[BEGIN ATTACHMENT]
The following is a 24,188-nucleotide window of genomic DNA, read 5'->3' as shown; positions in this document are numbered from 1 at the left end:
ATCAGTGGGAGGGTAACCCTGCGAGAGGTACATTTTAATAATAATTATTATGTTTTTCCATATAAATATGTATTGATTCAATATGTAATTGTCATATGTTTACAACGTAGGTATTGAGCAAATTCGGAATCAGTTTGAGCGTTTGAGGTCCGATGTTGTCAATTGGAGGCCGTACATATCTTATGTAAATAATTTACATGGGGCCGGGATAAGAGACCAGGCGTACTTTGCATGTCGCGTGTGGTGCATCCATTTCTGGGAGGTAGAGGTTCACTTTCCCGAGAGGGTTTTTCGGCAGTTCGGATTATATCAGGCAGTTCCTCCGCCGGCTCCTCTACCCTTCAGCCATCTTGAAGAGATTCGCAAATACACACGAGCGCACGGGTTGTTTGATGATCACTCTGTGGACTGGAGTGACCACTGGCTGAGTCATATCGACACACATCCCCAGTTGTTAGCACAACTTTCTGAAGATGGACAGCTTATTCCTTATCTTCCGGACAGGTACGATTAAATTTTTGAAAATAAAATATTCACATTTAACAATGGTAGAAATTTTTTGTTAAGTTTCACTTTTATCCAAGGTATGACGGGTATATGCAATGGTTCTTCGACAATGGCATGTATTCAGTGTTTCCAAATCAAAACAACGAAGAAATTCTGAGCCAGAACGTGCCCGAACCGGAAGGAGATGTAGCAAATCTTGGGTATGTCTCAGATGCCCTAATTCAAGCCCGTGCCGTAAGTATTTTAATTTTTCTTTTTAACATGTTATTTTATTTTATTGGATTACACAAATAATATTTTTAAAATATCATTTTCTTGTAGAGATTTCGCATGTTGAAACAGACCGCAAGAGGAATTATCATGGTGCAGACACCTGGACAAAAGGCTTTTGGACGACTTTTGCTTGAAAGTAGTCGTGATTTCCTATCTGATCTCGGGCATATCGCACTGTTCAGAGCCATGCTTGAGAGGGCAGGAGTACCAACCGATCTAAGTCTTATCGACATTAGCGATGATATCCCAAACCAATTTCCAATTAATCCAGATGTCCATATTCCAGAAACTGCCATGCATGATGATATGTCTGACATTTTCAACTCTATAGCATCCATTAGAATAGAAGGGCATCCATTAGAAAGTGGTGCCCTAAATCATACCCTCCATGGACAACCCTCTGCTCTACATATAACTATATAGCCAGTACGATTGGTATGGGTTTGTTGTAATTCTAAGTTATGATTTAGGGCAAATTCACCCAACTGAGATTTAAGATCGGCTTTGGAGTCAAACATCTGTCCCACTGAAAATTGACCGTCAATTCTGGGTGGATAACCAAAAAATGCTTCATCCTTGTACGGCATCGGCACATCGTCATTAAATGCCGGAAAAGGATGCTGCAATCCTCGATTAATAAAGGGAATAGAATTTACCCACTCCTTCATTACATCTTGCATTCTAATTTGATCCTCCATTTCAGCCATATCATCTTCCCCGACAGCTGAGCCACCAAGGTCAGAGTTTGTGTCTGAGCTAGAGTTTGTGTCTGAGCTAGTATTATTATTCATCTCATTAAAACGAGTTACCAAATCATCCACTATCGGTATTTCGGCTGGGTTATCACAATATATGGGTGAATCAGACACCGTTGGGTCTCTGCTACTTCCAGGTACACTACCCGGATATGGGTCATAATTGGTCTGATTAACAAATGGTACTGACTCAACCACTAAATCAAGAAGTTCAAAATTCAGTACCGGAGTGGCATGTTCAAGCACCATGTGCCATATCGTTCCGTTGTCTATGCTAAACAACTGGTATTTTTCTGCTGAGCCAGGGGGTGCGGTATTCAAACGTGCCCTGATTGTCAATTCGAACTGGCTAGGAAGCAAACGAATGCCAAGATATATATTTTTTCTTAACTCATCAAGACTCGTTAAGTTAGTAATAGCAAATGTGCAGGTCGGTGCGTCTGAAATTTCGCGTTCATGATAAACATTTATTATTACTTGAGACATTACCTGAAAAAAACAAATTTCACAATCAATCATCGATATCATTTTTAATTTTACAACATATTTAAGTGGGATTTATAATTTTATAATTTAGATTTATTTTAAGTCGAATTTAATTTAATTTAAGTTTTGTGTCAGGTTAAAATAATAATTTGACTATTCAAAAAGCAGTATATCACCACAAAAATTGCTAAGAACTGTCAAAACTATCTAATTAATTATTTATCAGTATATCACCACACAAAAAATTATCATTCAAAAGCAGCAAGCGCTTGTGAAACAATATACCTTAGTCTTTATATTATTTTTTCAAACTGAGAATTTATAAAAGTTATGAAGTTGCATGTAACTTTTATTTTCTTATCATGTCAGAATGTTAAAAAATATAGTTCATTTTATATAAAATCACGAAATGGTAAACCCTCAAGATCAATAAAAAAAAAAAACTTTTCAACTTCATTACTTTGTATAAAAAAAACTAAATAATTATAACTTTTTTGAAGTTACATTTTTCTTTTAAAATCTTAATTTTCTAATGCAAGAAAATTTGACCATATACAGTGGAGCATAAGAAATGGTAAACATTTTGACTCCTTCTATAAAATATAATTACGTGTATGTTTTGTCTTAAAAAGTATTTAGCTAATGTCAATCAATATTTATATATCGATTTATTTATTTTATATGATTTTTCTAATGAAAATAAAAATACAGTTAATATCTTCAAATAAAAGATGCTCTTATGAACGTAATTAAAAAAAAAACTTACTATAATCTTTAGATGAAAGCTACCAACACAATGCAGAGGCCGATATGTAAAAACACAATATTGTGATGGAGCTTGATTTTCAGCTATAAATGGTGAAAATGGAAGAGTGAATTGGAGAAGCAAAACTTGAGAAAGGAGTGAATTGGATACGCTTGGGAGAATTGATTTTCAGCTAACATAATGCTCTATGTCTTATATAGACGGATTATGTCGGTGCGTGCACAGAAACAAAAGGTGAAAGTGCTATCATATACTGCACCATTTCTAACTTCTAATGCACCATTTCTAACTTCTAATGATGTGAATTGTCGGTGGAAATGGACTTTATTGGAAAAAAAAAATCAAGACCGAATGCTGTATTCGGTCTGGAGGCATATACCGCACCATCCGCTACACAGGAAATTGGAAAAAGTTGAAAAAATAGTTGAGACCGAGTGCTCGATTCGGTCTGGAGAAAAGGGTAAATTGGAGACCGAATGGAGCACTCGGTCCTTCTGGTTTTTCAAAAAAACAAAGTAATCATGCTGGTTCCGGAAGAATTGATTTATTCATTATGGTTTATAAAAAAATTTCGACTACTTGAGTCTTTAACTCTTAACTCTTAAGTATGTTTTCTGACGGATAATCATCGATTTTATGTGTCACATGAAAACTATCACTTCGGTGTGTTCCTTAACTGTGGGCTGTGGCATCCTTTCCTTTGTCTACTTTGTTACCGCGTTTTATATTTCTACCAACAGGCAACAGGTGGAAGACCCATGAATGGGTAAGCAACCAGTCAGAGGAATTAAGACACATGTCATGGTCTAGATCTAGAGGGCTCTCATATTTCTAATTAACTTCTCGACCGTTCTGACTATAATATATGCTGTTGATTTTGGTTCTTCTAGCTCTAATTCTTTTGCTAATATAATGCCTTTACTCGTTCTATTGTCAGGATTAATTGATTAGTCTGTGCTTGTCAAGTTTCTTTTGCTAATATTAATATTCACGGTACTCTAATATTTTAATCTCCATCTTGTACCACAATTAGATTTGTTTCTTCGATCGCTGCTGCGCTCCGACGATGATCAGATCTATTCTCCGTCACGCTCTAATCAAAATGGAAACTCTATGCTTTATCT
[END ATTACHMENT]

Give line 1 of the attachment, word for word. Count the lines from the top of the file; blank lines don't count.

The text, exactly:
The following is a 24,188-nucleotide window of genomic DNA, read 5'->3' as shown; positions in this document are numbered from 1 at the left end: